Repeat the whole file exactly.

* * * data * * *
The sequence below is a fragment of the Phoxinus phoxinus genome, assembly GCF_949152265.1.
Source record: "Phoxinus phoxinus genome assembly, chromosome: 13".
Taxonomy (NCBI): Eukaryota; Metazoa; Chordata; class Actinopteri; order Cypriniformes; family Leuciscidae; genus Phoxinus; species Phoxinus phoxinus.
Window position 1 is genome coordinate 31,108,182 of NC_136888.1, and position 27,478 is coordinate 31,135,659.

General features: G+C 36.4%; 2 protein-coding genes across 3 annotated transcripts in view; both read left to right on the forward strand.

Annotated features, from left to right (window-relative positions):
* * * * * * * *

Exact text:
The sequence below is a fragment of the Phoxinus phoxinus genome, assembly GCF_949152265.1.
Source record: "Phoxinus phoxinus genome assembly, chromosome: 13".
Taxonomy (NCBI): Eukaryota; Metazoa; Chordata; class Actinopteri; order Cypriniformes; family Leuciscidae; genus Phoxinus; species Phoxinus phoxinus.
Window position 1 is genome coordinate 31,108,182 of NC_136888.1, and position 27,478 is coordinate 31,135,659.

General features: G+C 36.4%; 2 protein-coding genes across 3 annotated transcripts in view; both read left to right on the forward strand.

Annotated features, from left to right (window-relative positions):